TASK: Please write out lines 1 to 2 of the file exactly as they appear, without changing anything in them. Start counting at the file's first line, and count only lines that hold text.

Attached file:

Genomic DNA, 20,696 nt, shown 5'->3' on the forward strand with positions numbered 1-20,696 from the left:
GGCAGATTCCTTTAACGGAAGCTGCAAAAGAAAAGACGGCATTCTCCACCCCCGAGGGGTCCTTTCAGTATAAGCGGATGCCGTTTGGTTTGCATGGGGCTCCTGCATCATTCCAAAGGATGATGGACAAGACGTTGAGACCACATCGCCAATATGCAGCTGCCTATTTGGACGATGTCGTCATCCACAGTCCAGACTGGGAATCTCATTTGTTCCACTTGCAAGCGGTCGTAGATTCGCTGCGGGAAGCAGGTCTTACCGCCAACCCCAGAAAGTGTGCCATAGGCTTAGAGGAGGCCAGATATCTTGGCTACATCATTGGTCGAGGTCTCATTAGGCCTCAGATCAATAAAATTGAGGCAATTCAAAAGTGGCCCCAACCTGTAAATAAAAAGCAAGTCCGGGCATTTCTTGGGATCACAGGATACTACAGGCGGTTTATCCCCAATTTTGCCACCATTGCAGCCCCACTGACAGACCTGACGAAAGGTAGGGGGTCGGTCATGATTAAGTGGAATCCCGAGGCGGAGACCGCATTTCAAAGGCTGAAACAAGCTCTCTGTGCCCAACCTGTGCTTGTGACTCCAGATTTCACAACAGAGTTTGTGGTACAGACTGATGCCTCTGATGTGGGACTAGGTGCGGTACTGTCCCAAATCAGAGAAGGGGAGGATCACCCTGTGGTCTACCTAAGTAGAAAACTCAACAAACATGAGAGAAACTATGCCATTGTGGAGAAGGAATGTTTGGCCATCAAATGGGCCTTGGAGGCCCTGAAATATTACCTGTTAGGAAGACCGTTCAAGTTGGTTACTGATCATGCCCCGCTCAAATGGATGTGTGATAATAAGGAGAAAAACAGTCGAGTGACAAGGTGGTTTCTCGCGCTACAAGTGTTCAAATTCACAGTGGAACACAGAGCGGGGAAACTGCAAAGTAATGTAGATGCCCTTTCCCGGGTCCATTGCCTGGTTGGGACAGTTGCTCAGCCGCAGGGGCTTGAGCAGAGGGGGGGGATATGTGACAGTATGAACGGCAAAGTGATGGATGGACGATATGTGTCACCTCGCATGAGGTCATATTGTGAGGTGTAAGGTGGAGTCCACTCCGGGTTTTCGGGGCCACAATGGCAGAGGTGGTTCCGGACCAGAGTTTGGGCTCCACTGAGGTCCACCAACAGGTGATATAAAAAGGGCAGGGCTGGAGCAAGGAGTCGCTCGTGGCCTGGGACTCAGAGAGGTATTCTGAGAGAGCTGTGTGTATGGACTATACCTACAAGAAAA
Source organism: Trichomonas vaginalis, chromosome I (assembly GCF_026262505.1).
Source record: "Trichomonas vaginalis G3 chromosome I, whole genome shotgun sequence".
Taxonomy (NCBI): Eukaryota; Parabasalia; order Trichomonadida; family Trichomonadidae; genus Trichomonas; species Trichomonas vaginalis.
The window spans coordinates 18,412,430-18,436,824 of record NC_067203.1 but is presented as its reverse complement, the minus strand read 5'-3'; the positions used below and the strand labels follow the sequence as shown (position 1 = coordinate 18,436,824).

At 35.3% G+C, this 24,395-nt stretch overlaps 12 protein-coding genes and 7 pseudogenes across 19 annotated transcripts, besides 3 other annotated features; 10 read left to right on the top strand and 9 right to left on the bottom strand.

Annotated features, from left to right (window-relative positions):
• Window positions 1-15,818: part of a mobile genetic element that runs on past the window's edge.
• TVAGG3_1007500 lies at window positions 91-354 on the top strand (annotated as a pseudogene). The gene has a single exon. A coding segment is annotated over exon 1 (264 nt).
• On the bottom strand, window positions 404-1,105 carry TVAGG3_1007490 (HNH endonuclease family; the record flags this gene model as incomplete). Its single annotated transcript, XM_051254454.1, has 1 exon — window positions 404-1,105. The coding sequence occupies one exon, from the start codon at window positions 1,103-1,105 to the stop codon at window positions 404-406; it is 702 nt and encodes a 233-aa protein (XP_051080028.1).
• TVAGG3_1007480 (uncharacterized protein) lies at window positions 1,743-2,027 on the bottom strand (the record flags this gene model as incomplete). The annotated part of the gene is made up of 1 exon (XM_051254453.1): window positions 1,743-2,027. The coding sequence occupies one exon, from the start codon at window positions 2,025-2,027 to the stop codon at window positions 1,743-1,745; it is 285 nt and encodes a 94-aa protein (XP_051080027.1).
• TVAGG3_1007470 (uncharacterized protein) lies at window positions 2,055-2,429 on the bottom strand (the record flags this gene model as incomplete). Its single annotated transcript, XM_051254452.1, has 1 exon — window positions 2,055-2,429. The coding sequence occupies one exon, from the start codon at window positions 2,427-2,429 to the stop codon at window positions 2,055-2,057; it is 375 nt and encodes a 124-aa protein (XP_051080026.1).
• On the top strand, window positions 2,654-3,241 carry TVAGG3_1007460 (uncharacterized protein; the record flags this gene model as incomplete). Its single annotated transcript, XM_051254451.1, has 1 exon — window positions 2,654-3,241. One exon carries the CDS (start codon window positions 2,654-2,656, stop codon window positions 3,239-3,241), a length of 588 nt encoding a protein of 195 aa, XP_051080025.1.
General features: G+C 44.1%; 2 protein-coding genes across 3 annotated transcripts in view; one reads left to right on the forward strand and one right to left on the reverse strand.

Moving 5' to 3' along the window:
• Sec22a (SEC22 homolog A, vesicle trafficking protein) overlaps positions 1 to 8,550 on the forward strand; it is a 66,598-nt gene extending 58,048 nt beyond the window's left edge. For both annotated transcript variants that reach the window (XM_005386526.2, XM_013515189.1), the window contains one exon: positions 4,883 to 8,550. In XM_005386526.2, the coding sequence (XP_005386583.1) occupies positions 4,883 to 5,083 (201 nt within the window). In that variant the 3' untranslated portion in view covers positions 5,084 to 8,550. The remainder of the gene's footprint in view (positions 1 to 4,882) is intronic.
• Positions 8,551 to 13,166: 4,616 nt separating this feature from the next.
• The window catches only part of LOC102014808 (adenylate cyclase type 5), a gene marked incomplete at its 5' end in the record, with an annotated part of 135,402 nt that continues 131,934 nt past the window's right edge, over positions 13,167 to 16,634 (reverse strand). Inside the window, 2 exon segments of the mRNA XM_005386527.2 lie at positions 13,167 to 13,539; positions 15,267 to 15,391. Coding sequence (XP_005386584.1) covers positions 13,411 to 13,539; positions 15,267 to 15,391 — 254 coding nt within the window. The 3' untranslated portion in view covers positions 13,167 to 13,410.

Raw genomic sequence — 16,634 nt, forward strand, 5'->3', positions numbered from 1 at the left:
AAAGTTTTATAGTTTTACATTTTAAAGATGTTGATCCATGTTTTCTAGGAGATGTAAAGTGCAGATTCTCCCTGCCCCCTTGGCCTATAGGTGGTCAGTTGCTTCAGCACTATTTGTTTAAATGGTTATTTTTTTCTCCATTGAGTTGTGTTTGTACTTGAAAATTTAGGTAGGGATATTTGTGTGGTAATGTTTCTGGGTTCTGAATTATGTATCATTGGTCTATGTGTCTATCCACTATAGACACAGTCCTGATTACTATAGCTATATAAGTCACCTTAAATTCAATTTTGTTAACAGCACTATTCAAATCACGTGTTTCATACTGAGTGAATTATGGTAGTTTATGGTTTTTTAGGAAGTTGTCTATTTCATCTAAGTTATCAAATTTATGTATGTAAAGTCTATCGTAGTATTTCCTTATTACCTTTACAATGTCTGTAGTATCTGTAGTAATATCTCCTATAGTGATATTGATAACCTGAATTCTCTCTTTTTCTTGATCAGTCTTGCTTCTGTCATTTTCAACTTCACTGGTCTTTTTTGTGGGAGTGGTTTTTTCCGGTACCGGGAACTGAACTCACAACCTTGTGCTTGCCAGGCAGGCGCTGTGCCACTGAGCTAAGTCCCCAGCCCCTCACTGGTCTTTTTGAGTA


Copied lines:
Genomic DNA, 20,696 nt, shown 5'->3' on the forward strand with positions numbered 1-20,696 from the left:
GGCAGATTCCTTTAACGGAAGCTGCAAAAGAAAAGACGGCATTCTCCACCCCCGAGGGGTCCTTTCAGTATAAGCGGATGCCGTTTGGTTTGCATGGGGCTCCTGCATCATTCCAAAGGATGATGGACAAGACGTTGAGACCACATCGCCAATATGCAGCTGCCTATTTGGACGATGTCGTCATCCACAGTCCAGACTGGGAATCTCATTTGTTCCACTTGCAAGCGGTCGTAGATTCGCTGCGGGAAGCAGGTCTTACCGCCAACCCCAGAAAGTGTGCCATAGGCTTAGAGGAGGCCAGATATCTTGGCTACATCATTGGTCGAGGTCTCATTAGGCCTCAGATCAATAAAATTGAGGCAATTCAAAAGTGGCCCCAACCTGTAAATAAAAAGCAAGTCCGGGCATTTCTTGGGATCACAGGATACTACAGGCGGTTTATCCCCAATTTTGCCACCATTGCAGCCCCACTGACAGACCTGACGAAAGGTAGGGGGTCGGTCATGATTAAGTGGAATCCCGAGGCGGAGACCGCATTTCAAAGGCTGAAACAAGCTCTCTGTGCCCAACCTGTGCTTGTGACTCCAGATTTCACAACAGAGTTTGTGGTACAGACTGATGCCTCTGATGTGGGACTAGGTGCGGTACTGTCCCAAATCAGAGAAGGGGAGGATCACCCTGTGGTCTACCTAAGTAGAAAACTCAACAAACATGAGAGAAACTATGCCATTGTGGAGAAGGAATGTTTGGCCATCAAATGGGCCTTGGAGGCCCTGAAATATTACCTGTTAGGAAGACCGTTCAAGTTGGTTACTGATCATGCCCCGCTCAAATGGATGTGTGATAATAAGGAGAAAAACAGTCGAGTGACAAGGTGGTTTCTCGCGCTACAAGTGTTCAAATTCACAGTGGAACACAGAGCGGGGAAACTGCAAAGTAATGTAGATGCCCTTTCCCGGGTCCATTGCCTGGTTGGGACAGTTGCTCAGCCGCAGGGGCTTGAGCAGAGGGGGGGGATATGTGACAGTATGAACGGCAAAGTGATGGATGGACGATATGTGTCACCTCGCATGAGGTCATATTGTGAGGTGTAAGGTGGAGTCCACTCCGGGTTTTCGGGGCCACAATGGCAGAGGTGGTTCCGGACCAGAGTTTGGGCTCCACTGAGGTCCACCAACAGGTGATATAAAAAGGGCAGGGCTGGAGCAAGGAGTCGCTCGTGGCCTGGGACTCAGAGAGGTATTCTGAGAGAGCTGTGTGTATGGACTATACCTACAAGAAAA